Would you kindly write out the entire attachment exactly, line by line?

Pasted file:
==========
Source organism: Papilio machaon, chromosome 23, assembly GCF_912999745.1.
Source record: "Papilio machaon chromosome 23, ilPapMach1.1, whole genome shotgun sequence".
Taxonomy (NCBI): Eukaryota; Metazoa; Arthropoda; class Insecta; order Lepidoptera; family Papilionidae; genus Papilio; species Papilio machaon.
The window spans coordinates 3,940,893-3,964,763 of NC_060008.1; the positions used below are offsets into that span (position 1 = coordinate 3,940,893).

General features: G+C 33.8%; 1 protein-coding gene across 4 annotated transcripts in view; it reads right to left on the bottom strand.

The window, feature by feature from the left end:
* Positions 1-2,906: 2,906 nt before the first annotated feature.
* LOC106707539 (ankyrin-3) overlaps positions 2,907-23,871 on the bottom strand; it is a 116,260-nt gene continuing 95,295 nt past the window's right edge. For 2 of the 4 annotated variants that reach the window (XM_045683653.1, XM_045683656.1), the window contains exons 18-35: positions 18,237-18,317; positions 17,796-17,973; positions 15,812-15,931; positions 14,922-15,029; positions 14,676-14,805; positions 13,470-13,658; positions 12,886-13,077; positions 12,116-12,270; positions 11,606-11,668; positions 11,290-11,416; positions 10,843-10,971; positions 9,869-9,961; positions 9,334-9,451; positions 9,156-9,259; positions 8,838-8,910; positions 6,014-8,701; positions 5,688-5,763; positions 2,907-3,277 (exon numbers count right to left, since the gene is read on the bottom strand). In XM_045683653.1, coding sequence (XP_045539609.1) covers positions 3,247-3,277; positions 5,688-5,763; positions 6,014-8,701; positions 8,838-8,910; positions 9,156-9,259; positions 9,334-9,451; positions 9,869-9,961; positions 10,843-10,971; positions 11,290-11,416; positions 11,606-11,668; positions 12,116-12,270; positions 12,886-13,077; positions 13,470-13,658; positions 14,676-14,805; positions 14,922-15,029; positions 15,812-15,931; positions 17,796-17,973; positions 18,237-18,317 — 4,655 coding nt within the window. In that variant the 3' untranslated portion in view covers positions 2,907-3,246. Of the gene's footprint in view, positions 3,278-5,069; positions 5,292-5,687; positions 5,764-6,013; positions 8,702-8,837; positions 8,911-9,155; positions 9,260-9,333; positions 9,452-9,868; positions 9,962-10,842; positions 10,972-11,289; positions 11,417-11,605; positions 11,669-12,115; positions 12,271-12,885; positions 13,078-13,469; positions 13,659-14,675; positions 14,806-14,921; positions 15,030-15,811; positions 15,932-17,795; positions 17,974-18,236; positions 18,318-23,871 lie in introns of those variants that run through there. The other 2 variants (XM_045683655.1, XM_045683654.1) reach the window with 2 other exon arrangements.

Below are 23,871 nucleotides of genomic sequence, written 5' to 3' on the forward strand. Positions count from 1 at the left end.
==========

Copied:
Source organism: Papilio machaon, chromosome 23, assembly GCF_912999745.1.
Source record: "Papilio machaon chromosome 23, ilPapMach1.1, whole genome shotgun sequence".
Taxonomy (NCBI): Eukaryota; Metazoa; Arthropoda; class Insecta; order Lepidoptera; family Papilionidae; genus Papilio; species Papilio machaon.
The window spans coordinates 3,940,893-3,964,763 of NC_060008.1; the positions used below are offsets into that span (position 1 = coordinate 3,940,893).

General features: G+C 33.8%; 1 protein-coding gene across 4 annotated transcripts in view; it reads right to left on the bottom strand.

The window, feature by feature from the left end:
* Positions 1-2,906: 2,906 nt before the first annotated feature.
* LOC106707539 (ankyrin-3) overlaps positions 2,907-23,871 on the bottom strand; it is a 116,260-nt gene continuing 95,295 nt past the window's right edge. For 2 of the 4 annotated variants that reach the window (XM_045683653.1, XM_045683656.1), the window contains exons 18-35: positions 18,237-18,317; positions 17,796-17,973; positions 15,812-15,931; positions 14,922-15,029; positions 14,676-14,805; positions 13,470-13,658; positions 12,886-13,077; positions 12,116-12,270; positions 11,606-11,668; positions 11,290-11,416; positions 10,843-10,971; positions 9,869-9,961; positions 9,334-9,451; positions 9,156-9,259; positions 8,838-8,910; positions 6,014-8,701; positions 5,688-5,763; positions 2,907-3,277 (exon numbers count right to left, since the gene is read on the bottom strand). In XM_045683653.1, coding sequence (XP_045539609.1) covers positions 3,247-3,277; positions 5,688-5,763; positions 6,014-8,701; positions 8,838-8,910; positions 9,156-9,259; positions 9,334-9,451; positions 9,869-9,961; positions 10,843-10,971; positions 11,290-11,416; positions 11,606-11,668; positions 12,116-12,270; positions 12,886-13,077; positions 13,470-13,658; positions 14,676-14,805; positions 14,922-15,029; positions 15,812-15,931; positions 17,796-17,973; positions 18,237-18,317 — 4,655 coding nt within the window. In that variant the 3' untranslated portion in view covers positions 2,907-3,246. Of the gene's footprint in view, positions 3,278-5,069; positions 5,292-5,687; positions 5,764-6,013; positions 8,702-8,837; positions 8,911-9,155; positions 9,260-9,333; positions 9,452-9,868; positions 9,962-10,842; positions 10,972-11,289; positions 11,417-11,605; positions 11,669-12,115; positions 12,271-12,885; positions 13,078-13,469; positions 13,659-14,675; positions 14,806-14,921; positions 15,030-15,811; positions 15,932-17,795; positions 17,974-18,236; positions 18,318-23,871 lie in introns of those variants that run through there. The other 2 variants (XM_045683655.1, XM_045683654.1) reach the window with 2 other exon arrangements.

Below are 23,871 nucleotides of genomic sequence, written 5' to 3' on the forward strand. Positions count from 1 at the left end.